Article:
THE RECENT TRENDS IN LAND tenure policies have shifted from mainly efficiency-driven policy reforms toward more sustainable resources policies. This shift has been accompanied by a recognition of traditional resource management systems and the necessity to pass resource control to local communities. During the 1980s, many attempts were made by Sahelian governments and donor communities to organize and empower local communities in the management of their resources. These efforts, which were conceptually right, completely ignored local customary institutions and production strategies.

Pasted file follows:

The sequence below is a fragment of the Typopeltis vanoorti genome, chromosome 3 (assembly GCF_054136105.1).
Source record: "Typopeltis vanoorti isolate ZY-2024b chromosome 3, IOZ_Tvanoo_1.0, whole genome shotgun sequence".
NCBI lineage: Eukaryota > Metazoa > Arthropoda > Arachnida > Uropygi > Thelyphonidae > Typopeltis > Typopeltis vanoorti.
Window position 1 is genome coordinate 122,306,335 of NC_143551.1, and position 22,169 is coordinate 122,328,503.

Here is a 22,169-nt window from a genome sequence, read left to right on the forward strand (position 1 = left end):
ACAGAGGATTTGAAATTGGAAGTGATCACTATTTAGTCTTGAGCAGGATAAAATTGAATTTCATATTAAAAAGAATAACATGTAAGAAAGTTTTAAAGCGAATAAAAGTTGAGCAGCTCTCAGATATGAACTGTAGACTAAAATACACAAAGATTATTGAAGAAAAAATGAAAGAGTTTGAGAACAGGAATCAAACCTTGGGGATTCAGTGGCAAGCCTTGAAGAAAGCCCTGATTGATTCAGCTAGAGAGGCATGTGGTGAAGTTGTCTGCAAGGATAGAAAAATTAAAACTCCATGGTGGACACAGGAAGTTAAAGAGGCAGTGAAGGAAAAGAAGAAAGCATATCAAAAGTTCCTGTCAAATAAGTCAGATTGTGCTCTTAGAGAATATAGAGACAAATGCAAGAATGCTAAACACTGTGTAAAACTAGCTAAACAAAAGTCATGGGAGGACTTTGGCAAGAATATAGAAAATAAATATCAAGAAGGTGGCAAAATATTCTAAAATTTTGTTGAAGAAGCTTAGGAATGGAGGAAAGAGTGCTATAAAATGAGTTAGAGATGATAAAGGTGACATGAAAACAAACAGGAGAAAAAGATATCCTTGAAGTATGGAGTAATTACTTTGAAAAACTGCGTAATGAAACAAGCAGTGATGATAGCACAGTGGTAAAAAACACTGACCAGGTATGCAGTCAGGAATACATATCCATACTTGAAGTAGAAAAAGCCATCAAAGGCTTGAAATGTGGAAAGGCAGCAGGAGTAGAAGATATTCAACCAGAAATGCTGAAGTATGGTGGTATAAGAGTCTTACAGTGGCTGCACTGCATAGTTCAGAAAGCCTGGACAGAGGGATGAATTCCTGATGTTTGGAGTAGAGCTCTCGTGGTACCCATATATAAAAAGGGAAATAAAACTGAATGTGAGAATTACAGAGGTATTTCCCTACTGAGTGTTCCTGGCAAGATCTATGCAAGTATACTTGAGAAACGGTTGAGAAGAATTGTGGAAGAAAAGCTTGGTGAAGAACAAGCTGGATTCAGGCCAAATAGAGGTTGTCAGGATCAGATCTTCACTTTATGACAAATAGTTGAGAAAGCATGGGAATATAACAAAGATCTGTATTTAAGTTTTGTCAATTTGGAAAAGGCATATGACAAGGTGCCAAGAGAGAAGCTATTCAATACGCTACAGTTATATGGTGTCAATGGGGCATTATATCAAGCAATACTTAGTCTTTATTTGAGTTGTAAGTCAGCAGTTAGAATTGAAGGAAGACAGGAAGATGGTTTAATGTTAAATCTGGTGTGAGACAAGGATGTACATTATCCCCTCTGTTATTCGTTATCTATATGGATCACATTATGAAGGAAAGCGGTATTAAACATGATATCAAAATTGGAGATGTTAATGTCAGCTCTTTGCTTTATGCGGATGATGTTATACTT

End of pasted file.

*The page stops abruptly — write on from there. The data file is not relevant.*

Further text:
The 1993 land and institutional laws in Niger are new attempts by the Nigerian government to bridge the gap of prior reform policies. The Principles of Orientation of the Rural Code (93-015 Law) recognizes that customary rights are equal to formal rights and the Status of the Chieftaincy (93-028 Law) empowers customary institutions to take over resource management and control. Accounting for local customary rules and institutions, wherever they continue to work efficiently, is essential. However, this land reform approach should not be viewed as a panacea, because rural communities in the Sahel went through many changes while living with colonial and post-colonial policies. Failure to account for such changes will increase conflicts in rural areas and impede the implementation of these laws.